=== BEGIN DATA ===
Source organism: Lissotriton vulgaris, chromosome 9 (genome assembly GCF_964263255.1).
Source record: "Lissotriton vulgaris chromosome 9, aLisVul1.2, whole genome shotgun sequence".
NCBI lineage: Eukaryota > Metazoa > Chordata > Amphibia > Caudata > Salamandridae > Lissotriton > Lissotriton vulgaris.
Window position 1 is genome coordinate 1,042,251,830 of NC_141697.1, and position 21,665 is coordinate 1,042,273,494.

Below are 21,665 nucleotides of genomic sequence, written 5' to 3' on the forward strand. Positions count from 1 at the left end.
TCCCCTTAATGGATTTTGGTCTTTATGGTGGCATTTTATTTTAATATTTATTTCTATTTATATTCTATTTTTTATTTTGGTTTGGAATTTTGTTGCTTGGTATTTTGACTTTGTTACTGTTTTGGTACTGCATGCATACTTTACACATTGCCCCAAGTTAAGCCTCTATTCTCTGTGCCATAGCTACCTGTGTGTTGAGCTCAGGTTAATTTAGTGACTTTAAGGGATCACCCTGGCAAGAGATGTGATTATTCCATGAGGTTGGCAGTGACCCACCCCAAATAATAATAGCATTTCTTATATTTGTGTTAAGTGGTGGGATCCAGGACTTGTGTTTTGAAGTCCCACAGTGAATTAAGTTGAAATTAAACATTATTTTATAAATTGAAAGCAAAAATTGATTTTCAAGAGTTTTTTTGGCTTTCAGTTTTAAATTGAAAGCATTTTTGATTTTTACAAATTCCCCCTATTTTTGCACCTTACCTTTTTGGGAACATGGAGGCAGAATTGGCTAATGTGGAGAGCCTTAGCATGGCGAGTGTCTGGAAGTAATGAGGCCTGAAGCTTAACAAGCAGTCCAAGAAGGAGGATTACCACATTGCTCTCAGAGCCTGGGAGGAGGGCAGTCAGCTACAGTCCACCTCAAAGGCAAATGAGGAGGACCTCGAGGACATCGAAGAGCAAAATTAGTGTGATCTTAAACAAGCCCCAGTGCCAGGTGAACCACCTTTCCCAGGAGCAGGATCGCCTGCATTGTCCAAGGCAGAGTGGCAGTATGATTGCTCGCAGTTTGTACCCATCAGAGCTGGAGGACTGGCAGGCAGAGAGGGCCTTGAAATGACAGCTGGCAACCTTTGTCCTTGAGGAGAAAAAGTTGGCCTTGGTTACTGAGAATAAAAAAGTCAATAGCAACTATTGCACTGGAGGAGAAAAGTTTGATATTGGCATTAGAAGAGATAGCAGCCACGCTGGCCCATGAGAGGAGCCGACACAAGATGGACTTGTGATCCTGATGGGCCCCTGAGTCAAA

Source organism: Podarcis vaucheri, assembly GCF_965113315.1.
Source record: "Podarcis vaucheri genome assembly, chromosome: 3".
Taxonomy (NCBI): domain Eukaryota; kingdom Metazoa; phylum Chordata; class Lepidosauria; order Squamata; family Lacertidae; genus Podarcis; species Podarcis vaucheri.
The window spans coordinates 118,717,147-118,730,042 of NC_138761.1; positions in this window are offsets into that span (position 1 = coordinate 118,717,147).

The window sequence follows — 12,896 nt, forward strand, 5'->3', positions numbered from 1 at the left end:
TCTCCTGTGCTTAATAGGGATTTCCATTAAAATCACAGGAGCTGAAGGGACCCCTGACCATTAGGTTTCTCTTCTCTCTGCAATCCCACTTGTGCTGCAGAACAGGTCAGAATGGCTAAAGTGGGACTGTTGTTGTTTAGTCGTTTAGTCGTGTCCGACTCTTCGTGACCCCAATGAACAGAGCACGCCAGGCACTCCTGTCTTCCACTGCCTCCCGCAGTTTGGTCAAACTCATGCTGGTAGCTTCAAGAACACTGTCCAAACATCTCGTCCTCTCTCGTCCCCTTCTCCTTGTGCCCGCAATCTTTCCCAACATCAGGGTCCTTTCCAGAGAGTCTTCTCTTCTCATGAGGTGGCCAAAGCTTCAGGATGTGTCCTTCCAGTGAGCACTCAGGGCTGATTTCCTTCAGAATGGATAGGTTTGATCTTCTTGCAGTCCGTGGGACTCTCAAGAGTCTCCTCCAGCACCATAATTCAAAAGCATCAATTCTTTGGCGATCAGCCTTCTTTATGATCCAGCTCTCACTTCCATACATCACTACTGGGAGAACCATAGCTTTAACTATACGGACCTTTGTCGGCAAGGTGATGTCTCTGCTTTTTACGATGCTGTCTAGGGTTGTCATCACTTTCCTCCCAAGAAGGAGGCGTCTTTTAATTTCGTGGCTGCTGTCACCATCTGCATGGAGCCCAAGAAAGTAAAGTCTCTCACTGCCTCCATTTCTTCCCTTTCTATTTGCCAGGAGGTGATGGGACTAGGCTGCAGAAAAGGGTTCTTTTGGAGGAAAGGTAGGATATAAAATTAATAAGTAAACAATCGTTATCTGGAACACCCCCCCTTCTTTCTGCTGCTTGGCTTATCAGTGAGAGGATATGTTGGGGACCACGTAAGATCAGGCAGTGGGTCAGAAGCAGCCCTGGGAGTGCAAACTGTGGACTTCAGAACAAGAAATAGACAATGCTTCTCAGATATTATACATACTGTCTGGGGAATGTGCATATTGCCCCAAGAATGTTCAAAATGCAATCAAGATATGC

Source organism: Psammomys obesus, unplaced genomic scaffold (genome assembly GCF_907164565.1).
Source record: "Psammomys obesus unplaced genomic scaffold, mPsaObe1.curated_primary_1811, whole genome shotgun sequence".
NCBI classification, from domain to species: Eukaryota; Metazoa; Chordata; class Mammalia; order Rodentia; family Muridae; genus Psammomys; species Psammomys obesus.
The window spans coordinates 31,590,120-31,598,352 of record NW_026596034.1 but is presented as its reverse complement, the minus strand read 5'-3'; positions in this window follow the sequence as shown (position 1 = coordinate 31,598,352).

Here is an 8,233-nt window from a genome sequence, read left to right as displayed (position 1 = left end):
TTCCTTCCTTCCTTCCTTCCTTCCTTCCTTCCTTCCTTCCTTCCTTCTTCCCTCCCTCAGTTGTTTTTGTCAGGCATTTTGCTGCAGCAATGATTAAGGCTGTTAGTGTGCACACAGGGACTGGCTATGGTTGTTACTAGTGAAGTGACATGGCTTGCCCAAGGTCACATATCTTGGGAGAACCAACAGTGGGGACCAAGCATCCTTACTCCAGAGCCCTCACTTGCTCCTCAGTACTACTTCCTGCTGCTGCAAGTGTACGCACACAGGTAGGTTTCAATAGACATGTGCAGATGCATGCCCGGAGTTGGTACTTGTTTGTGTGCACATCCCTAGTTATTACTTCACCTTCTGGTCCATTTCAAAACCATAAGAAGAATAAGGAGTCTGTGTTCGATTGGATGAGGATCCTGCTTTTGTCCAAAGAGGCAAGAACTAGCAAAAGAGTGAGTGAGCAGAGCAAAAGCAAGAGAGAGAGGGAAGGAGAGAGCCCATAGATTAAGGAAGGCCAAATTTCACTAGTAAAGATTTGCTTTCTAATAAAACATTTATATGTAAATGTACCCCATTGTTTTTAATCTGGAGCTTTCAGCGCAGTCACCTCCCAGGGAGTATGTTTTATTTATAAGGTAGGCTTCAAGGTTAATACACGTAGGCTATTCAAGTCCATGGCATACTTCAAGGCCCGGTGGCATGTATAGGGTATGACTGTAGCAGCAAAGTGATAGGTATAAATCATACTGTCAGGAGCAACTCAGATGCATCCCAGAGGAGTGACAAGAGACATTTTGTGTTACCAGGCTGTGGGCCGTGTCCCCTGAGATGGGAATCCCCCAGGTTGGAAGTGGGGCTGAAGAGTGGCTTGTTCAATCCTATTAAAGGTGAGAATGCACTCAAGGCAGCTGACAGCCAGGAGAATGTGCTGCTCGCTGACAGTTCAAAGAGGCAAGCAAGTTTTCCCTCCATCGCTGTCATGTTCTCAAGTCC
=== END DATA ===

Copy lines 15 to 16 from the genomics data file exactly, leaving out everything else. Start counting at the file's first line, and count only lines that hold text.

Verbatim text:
NCBI classification, from domain to species: Eukaryota; Metazoa; Chordata; class Mammalia; order Rodentia; family Muridae; genus Psammomys; species Psammomys obesus.
The window spans coordinates 31,590,120-31,598,352 of record NW_026596034.1 but is presented as its reverse complement, the minus strand read 5'-3'; positions in this window follow the sequence as shown (position 1 = coordinate 31,598,352).